According to the Alberta College of Physicians and Surgeons, in the first four months of this year, there was a noteworthy increase in the number of doctors prescribing cannabis.
At the end of 2016, there were 329 doctors registered to authorize medical marijuana for 5,254 people, but as of April 2017, there are almost 500 doctors who are licensed to prescribe medicinal marijuana to 9,995 Albertans. This means that in just 4 months this number has jumped by almost a 100% for both the doctors and users as well.
“Almost every single patient I have has asked about it,” said Dr. Lori Montgomery, a Calgary-based chronic pain physician who prescribes medical marijuana to a handful of her patients with nerve pain. She does so judiciously.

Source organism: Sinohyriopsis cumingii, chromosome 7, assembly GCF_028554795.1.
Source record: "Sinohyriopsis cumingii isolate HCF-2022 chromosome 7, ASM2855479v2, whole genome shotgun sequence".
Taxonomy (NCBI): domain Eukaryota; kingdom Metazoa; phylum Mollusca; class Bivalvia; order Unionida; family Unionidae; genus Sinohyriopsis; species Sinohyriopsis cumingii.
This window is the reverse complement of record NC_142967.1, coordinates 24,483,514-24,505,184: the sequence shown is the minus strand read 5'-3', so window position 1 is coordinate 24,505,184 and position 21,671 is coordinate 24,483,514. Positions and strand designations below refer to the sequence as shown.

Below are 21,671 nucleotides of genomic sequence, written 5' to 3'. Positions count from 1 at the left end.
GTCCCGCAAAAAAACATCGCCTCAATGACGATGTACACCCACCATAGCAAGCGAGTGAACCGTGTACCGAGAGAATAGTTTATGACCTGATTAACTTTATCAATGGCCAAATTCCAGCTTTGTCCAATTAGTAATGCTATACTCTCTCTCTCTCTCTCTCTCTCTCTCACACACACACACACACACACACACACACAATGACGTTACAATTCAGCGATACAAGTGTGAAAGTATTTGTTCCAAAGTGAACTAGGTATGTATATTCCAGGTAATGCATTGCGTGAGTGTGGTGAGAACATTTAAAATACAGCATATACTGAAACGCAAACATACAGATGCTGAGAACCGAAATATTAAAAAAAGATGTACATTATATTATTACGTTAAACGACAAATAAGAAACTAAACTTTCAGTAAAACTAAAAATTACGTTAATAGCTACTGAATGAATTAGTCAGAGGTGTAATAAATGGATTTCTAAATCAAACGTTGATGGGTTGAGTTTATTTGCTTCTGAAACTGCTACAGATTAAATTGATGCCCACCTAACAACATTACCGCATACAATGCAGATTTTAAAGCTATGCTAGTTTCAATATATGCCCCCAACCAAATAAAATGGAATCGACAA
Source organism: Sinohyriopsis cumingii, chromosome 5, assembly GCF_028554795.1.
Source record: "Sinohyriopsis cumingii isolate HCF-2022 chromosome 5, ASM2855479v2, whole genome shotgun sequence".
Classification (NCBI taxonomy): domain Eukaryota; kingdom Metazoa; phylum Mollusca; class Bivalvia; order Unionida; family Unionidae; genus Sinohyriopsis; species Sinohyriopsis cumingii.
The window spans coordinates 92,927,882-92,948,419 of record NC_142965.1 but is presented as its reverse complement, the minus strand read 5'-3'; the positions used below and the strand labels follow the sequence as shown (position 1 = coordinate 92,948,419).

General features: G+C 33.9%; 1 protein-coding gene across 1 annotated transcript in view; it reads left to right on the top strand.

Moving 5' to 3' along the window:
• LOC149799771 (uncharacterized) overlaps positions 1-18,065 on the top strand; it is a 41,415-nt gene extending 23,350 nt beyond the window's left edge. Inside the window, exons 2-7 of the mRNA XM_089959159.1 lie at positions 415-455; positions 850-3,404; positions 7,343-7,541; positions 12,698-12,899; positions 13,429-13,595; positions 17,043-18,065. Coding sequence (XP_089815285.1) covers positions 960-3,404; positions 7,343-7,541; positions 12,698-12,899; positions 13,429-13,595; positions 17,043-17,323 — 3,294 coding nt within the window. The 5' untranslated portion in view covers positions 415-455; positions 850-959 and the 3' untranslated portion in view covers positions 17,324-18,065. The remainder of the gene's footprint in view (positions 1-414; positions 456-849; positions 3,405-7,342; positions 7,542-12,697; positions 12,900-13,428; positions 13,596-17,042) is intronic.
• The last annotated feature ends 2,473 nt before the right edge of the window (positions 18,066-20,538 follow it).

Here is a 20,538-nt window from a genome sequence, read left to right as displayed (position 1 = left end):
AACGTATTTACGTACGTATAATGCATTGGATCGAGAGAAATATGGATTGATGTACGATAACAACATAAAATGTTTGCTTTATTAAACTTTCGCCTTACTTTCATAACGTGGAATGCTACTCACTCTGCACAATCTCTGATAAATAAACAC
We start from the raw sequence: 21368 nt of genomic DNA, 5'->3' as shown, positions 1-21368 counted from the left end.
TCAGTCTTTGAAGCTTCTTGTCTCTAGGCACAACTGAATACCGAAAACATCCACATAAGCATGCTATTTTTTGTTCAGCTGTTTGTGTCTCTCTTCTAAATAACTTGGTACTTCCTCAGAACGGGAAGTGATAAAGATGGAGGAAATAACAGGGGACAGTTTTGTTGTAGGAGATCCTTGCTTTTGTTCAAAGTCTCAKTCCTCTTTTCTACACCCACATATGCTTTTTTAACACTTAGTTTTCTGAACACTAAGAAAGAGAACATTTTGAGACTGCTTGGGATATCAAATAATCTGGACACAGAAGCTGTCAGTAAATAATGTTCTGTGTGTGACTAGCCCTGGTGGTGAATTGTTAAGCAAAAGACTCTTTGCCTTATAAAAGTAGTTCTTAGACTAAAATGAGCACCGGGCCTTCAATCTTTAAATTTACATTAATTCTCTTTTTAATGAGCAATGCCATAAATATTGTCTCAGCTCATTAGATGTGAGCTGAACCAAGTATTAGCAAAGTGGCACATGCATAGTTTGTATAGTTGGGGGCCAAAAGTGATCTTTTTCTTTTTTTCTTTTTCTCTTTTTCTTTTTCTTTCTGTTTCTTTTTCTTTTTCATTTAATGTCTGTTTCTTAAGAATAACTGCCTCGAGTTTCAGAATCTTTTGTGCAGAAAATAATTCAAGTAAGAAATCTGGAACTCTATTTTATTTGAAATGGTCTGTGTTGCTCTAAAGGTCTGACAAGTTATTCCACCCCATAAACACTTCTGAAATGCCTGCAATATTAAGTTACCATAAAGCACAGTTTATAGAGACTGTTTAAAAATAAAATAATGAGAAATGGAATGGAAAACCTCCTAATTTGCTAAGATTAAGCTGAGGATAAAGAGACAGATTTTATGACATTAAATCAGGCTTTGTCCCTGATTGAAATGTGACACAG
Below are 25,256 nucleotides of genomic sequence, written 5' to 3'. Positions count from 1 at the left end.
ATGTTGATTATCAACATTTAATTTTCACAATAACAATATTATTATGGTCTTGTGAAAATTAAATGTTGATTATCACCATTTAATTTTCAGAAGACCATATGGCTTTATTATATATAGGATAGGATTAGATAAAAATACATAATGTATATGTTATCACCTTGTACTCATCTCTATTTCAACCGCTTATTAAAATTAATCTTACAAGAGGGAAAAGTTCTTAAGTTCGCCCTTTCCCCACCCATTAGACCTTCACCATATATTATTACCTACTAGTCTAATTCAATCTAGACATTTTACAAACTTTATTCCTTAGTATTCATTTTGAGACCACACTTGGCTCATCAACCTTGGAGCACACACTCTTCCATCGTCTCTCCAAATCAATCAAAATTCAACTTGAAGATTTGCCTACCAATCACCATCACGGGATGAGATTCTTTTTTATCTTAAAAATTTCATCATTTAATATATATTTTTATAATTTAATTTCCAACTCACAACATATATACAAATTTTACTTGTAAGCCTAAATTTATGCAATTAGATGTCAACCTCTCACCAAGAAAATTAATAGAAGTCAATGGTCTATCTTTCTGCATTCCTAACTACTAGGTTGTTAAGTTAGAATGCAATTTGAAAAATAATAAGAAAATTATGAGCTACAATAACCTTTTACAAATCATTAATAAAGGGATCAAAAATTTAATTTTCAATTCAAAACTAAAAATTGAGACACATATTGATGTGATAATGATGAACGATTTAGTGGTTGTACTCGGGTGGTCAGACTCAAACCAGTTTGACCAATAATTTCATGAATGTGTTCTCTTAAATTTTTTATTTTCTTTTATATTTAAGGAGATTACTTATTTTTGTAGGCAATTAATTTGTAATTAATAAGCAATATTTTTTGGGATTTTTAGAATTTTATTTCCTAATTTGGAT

“I do think there are situations when a patient has tried everything else, nothing else works and they’re low risk in terms of the things we think put people at risk of adverse effects of cannabis, then it’s worth a try,” she said.
Dr. Lori Montgomery says community-based doctors in Calgary are becoming more open to prescribing medical marijuana, in fact, she also claims that: “Over the last year or two, people are more comfortable having that conversation,”.
“We have a lot more opportunities to learn about cannabis now, as doctors,” she said. “We have a lot more opportunities to figure out how to instruct patients about safer patterns of use, probably as compared to a year ago.”
Dr. Montgomery agrees a cautious approach is necessary. With 500 physicians authorized to treat 10,000 Albertans, she worries there are some doctors who are prescribing cannabis without the proper scrutiny or follow-up.
“I would be happier if more people were authorizing for fewer patients. That, to me, would indicate that the authorizations are being done by someone who has a relationship with the patient and really understands the situation.”